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Abstract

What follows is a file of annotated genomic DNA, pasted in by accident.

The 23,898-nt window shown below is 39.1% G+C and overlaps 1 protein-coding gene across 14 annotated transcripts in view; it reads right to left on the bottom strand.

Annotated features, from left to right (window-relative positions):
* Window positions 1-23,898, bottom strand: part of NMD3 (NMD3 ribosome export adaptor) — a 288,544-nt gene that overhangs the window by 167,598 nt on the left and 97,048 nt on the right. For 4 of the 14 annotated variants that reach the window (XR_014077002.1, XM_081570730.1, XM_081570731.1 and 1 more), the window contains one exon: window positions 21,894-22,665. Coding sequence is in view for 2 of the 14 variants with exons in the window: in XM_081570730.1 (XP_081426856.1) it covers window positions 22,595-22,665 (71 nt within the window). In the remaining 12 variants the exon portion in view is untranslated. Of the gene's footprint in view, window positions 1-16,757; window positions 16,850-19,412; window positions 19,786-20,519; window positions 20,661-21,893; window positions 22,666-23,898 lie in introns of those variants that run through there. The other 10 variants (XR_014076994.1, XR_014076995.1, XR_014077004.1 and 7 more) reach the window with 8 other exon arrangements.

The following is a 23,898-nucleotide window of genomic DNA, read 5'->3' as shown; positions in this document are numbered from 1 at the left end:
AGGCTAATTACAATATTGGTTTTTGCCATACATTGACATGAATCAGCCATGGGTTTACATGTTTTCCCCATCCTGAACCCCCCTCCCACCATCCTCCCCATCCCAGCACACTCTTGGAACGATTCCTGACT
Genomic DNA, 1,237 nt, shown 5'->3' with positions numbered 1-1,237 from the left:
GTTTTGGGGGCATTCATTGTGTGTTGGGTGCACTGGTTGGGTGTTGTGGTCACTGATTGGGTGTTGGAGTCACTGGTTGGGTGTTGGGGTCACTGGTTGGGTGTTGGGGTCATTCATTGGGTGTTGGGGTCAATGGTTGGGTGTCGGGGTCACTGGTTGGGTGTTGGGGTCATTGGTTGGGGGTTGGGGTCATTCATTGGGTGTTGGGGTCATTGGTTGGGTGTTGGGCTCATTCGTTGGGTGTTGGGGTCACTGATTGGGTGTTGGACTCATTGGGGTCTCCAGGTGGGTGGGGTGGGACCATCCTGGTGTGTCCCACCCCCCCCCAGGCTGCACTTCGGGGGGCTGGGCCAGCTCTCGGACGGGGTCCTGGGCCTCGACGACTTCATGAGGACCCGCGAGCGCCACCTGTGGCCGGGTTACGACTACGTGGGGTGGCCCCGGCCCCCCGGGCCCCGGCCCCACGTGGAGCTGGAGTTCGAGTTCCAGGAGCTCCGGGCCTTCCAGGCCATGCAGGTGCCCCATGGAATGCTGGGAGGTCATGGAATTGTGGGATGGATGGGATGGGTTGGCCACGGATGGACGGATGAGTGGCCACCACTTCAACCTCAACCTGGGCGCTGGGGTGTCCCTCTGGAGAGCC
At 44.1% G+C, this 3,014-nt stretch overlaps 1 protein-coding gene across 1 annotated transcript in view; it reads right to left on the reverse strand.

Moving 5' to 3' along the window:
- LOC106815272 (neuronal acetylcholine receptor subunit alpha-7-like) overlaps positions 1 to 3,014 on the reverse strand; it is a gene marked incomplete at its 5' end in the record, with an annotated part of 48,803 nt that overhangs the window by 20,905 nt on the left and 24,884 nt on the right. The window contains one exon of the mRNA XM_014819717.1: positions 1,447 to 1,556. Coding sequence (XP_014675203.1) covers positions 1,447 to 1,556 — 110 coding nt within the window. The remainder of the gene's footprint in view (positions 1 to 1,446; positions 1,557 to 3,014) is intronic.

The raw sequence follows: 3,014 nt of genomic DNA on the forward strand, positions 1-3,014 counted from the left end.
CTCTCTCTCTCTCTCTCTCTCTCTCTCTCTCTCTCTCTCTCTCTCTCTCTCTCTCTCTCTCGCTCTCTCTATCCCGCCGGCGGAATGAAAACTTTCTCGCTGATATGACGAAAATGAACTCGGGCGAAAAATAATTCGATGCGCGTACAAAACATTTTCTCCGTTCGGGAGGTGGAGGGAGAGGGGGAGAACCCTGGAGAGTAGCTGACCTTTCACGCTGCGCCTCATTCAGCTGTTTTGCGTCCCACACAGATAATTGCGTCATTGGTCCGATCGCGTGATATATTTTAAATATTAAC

The paper analyses the consequences of decoupling farm support for Scottish agriculture and the wider Scottish economy. The analysis is carried out using three types of dynamic computable general equilibrium models: A recursive dynamic model and two forward-looking CGE models, one assuming physical capital is sector-specific, the other assuming such capital is mobile between sectors. The essential difference between the recursive dynamic and forward-looking models is the way in which farm households are assumed to responds to shocks. In particular, in the recursive dynamic case households only respond to past behaviour while with the forward-looking model the households equate returns across the various assets they own. Decoupling is simulated by introducing a production subsidy to land. The results illustrate that the difference between the backward-looking and the two forward-looking models lies in the response of households in the first number of years after the shock and that this can lead to different outcomes in the long-run between the three model types. Systematic sensitivity analysis suggests that the results of the backward-looking model are more uncertain, especially in later years, compared to the two forward-looking models. Future research should be aimed at improving the calibration of the models.

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